Last year, the command stood up its internal Naval Information Warfighting Development Center, or NIWDC. This center works across the spectrum of development and TTP, and it will be instructing experts in AI and machine learning. The NIWDC also runs the training program for the information warfare commander afloat. Challenges learned in this training lend themselves to AI and machine learning, Adm. Brown notes. Lessons learned contribute to the command’s influence in the development of the two disciplines.

“We’re generating lots of requirements that we’re passing to those that will work on funding it and developing it,” he says.

Even with the advent of AI, personnel will be the dominant factor in naval IW. The admiral says the command looks at a broader aspect of IW training than just how it affects the people directly under its purview. One challenge is the split between what is under the command’s direct control versus what is under the control of the other fleet type commands, as well as how it manages the distribution of skill sets across the fleet. “We spend a lot of time managing that piece,” particularly with regard to ratings within the specialization, he adds.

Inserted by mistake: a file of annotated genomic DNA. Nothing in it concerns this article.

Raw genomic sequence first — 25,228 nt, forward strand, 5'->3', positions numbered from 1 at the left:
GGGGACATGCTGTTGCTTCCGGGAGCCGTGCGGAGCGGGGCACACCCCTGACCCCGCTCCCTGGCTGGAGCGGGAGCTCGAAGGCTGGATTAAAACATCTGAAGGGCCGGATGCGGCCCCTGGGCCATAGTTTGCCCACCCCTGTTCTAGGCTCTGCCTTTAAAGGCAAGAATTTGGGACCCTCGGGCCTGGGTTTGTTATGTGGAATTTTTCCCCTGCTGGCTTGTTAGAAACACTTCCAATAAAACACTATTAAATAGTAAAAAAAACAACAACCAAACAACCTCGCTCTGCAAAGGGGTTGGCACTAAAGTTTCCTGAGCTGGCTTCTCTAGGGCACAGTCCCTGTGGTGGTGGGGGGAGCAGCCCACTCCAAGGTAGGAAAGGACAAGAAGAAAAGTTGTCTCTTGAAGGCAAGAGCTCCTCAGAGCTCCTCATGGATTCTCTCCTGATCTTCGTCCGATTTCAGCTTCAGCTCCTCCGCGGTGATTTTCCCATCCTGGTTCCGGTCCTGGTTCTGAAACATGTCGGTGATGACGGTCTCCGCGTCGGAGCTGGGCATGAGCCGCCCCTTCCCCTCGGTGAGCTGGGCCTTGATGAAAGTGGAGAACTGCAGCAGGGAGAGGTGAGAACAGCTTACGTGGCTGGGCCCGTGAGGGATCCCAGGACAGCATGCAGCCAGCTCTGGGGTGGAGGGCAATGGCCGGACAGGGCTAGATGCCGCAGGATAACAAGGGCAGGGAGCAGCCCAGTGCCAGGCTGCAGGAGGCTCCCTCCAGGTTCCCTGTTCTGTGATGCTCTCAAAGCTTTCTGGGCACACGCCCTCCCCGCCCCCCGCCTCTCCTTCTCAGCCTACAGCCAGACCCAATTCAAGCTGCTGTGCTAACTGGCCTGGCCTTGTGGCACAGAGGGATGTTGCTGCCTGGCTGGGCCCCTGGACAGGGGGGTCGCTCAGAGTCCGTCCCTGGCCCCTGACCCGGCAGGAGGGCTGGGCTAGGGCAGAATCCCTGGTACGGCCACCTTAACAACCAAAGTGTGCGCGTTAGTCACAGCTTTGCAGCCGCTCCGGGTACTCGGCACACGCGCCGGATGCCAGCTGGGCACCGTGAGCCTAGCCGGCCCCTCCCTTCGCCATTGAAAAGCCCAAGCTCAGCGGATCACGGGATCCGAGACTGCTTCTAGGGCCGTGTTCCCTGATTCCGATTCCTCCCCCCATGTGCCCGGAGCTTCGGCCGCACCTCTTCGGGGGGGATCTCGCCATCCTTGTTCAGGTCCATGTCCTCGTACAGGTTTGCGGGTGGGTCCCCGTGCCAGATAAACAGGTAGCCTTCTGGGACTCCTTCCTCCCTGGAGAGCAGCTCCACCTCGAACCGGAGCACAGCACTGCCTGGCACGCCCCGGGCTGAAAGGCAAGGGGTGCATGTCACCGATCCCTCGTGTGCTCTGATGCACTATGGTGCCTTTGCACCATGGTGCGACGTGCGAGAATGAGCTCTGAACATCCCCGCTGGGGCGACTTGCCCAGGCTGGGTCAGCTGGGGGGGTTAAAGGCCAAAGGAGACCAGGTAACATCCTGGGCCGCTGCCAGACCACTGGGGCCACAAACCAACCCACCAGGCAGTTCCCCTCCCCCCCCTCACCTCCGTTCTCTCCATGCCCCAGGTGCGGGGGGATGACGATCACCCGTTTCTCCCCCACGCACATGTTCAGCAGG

Another personnel challenge is technology. The rate of change in technology is faster than the rate of change in curriculum development or training aids, the admiral observes. The command is working toward implementing virtualized training equipment to address that challenge. The traditional method of delivering new gear to the schoolhouse falls short as technology changes faster than the gear can be delivered for training, he points out. The command is adapting an approach used in the submarine community, which employs virtualized systems, he says. The IW community largely uses software-defined systems, so it can dial in a ship or platform on which a sailor works and simulate the C5I environment that sailor will face.